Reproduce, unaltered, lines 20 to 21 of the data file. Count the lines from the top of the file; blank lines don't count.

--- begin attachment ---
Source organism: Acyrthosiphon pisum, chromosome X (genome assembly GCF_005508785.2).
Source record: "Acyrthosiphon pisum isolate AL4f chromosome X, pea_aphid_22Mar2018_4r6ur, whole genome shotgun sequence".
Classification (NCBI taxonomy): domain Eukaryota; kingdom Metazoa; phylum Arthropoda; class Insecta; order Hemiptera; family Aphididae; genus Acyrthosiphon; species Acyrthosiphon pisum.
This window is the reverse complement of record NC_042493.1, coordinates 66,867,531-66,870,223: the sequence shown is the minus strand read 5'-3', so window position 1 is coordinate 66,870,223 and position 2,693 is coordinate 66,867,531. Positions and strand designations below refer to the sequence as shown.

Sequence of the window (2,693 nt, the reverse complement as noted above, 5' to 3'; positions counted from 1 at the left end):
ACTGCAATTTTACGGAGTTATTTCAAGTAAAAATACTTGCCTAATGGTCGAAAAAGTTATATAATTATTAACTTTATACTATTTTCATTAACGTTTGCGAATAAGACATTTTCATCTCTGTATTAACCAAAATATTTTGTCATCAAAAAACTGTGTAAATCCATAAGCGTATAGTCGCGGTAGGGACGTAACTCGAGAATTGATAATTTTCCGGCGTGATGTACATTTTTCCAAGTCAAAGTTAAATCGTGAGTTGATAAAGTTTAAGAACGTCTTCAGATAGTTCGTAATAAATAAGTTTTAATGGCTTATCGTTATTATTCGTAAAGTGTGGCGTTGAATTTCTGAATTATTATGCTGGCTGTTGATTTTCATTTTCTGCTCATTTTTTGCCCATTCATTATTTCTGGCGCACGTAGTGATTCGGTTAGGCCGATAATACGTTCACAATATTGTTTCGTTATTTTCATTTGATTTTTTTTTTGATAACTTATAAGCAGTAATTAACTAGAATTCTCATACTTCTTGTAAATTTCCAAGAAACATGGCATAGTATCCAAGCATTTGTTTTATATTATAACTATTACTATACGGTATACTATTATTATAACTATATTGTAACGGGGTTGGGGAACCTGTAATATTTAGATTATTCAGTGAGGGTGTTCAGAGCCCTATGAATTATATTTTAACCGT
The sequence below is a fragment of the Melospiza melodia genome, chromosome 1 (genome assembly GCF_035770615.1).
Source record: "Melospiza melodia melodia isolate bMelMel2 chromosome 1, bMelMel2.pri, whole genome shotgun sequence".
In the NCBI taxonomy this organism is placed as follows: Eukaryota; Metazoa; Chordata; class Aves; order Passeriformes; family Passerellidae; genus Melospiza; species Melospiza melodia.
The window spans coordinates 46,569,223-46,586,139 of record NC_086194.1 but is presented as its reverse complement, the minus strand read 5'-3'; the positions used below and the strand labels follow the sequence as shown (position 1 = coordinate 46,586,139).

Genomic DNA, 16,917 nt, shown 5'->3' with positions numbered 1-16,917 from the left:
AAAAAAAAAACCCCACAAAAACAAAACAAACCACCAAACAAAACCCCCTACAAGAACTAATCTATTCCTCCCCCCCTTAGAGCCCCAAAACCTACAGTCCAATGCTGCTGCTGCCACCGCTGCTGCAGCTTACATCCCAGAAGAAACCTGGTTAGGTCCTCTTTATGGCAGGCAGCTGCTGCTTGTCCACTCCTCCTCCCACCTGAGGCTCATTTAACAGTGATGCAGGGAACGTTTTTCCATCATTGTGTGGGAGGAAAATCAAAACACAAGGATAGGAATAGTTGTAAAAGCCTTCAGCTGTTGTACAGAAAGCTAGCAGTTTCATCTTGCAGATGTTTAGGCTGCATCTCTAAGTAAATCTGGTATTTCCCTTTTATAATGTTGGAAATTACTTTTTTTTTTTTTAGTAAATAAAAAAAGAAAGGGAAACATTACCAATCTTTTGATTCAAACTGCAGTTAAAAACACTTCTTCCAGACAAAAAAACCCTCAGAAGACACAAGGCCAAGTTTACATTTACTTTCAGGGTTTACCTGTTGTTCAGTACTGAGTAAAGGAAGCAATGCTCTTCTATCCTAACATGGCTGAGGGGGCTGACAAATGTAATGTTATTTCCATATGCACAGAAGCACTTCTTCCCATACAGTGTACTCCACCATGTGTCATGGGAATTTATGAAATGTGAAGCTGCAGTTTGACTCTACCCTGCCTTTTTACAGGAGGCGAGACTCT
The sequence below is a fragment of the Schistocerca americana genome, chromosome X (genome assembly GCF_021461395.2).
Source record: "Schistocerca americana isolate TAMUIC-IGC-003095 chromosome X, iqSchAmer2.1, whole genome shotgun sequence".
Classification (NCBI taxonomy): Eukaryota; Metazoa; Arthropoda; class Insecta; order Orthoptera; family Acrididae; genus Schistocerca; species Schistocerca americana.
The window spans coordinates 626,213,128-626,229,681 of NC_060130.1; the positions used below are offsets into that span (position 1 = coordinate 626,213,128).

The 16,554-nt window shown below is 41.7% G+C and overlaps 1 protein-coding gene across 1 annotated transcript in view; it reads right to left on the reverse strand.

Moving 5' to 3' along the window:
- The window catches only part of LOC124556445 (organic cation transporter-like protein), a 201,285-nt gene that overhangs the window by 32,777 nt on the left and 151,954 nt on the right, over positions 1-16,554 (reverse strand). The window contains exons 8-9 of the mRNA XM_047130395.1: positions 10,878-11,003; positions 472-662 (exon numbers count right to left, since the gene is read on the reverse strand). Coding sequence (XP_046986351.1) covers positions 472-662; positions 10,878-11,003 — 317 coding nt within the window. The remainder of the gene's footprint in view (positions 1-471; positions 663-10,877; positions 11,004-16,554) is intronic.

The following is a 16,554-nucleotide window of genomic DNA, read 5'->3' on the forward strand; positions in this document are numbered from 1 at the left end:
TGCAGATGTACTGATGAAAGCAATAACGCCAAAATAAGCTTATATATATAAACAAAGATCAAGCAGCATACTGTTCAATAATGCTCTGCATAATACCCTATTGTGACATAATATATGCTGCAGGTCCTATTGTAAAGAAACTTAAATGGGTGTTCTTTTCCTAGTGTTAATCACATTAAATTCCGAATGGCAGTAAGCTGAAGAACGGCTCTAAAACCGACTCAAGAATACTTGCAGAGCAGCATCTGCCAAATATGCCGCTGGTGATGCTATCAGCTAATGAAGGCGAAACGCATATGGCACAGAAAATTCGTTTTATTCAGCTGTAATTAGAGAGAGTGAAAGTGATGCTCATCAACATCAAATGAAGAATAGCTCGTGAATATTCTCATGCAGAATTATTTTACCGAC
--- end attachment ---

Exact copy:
The following is a 16,554-nucleotide window of genomic DNA, read 5'->3' on the forward strand; positions in this document are numbered from 1 at the left end:
TGCAGATGTACTGATGAAAGCAATAACGCCAAAATAAGCTTATATATATAAACAAAGATCAAGCAGCATACTGTTCAATAATGCTCTGCATAATACCCTATTGTGACATAATATATGCTGCAGGTCCTATTGTAAAGAAACTTAAATGGGTGTTCTTTTCCTAGTGTTAATCACATTAAATTCCGAATGGCAGTAAGCTGAAGAACGGCTCTAAAACCGACTCAAGAATACTTGCAGAGCAGCATCTGCCAAATATGCCGCTGGTGATGCTATCAGCTAATGAAGGCGAAACGCATATGGCACAGAAAATTCGTTTTATTCAGCTGTAATTAGAGAGAGTGAAAGTGATGCTCATCAACATCAAATGAAGAATAGCTCGTGAATATTCTCATGCAGAATTATTTTACCGAC